When the last tech blogger in the land has weighed in on the Apple iOS6 Maps debacle — which at this rate should be within the week — perhaps we can have a more interesting conversation about the tectonic shifts shaping the mobile market (and our driving experience). Here's my take on those shifts and how they explain the sorry state of Apple Maps.
An old friend of mine once described how his parents got divorced over a red toaster. His father brought it home one day, there was a lot of yelling, and his mother moved out. Years later my friend, then in his own marriage, realized the toaster was simply the most tangible, if not the only tangible thing around which two forty year-olds (and a seven year old) could make sense of a doomed relationship.
I wasn't in the C-suite when the decision happened, but I would be willing to bet considerable sums that Apple didn't suddenly and arrogantly decide that it could build a better map app than Google had developed. The two companies have been on a collision course since Apple released its first iPhone and changed the face of mobile communications.
Google makes its money on ad revenue, which in turn depends on the usefulness of the search solutions it provides us, the consumer. Apple makes its money on the hardware, which in turn depends on the elegant and tightly integrated user experience that comes from controlling how harware, software, and services work together. Theirs is a co-dependent relationship.
In the iPhone world, Google's fate was under Apple's control. Something it couldn't tolerate. So they created and gave away the Android operating system. Not to make money on the software directly, but instead to ensure that they would be able to control how and where they made money later, serving up ads (and who knows what other paying services) as consumers used the phones.
How important are maps to the ad revenue from mobile phones? According to the Wall Street Journal,
Maps are a big piece of the Apple-Google rivalry. Opus Research has estimated that mobile ads associated with maps or locations account for about 25% of the roughly $2.5 billion spent on ads in mobile devices in 2012.
So when Apple pulled kicked Google Maps out of iOS6, Google felt it. More than 100 million users have already downloaded the new OS, which means more than 100 million users suddenly stopped using Google Maps.
And as long as Apple relied on Google Maps, Apple's fate was under Google's control. A central part of the iPhone user experience was belonged to Google, and looked like it would perpetually lag behind its Android cousin. Google kept providing the iPhone its map application, but it was introducing new features on their Android version that were decidedly better, the company wouldn't provide Apple with spoken turn-by-turn navigation, a free service on the Android mobile OS for several years now. (According to AllTHingsD), Apple wanted it.
And in the works are apps like Field Trip, that will push location-based information and offerings (and thus ad revenue) even further:
The types of notifications smartphone owners receive can also be personalized. For example, if you're walking down New York City's 5th Avenue and want information about the best places to shop, you can adjust the amount of "Offers & Deals" sent. But if you prefer to hear about the history of the Plaza Hotel and don't want to spend a dollar, you can unsubscribe from the "Offers" list and amp up notifications in the "Architecture" or "Historic Places" feeds. (HuffPo)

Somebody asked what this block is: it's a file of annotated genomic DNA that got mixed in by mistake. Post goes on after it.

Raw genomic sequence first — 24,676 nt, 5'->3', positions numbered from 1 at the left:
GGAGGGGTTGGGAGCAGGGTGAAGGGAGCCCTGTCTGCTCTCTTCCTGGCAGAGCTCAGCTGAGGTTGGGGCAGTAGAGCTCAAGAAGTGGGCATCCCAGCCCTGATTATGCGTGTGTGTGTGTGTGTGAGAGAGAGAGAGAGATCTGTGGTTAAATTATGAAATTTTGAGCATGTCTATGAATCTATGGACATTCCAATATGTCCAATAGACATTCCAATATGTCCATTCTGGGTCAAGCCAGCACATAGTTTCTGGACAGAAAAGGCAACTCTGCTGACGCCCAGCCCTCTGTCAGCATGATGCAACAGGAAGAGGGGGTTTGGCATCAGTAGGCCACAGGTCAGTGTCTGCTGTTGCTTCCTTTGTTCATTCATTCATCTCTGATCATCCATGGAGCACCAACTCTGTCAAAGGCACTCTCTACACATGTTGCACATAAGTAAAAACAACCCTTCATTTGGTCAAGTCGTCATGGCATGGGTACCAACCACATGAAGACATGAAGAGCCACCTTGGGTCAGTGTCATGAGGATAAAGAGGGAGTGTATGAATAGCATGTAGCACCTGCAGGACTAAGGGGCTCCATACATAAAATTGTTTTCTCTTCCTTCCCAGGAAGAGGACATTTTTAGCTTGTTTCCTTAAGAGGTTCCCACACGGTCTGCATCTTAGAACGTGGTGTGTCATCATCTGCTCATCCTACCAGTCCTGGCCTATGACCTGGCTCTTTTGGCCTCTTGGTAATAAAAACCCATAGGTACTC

Moreover, Apple's Map on iOS is vector-based, versus raster-based, and thus uses less bandwidth to download and requires much less memory to store (or contains more data for the same space). Analysis by Onavo found that
On Google Maps, the average data loaded from the cellular network for each step was 1.3MB. Apple Maps came in at 271KB — that’s approximately 80% less data! On some actions, such as zooming in to see a particular intersection, Apple Maps’ efficiency advantage edged close to 7X.
Google's Android Maps uses vector graphics, but not their iOS version. For Apple, a company whose value comes from integrating the hardware, software, and (through AT&T and others) the network performance — this is a non-trivial issue.
So what was Apple to do—stay in an abusive relationship? The longer they waited, the harder would be the break-up. Better to get it over with quickly, suffer now, than to deny the undeniable: their relationship was doomed from the start. Apple will be better off in the long run.
And yet Google's PR group seemed to be working overtime in the first few days, pointing out flaws in Apple's maps and taking the opportunity to unveil their planned upgrades. Google's Chairman Eric Schmidt even publicly suggested that Apple should have continued to use Google’s mapping application in iOS 6, instead of "swapping it out for its poorly received home-brewed replacement." To me, that sounded like bitter accusations in a custody battle for the kids (that us). They can point fingers at each other all they want, but their fate was sealed years ago and it wasn't either of their faults.
It's not about the map anymore than it was about the red toaster. Apple has been down this road before. As Steve Jobs once explained, "We never saw ourselves in a platform war with Microsoft, and maybe that's why we lost." This time, they saw it coming and did what they had to do. In the short run it hurts but, in the long run, the kids will be alright.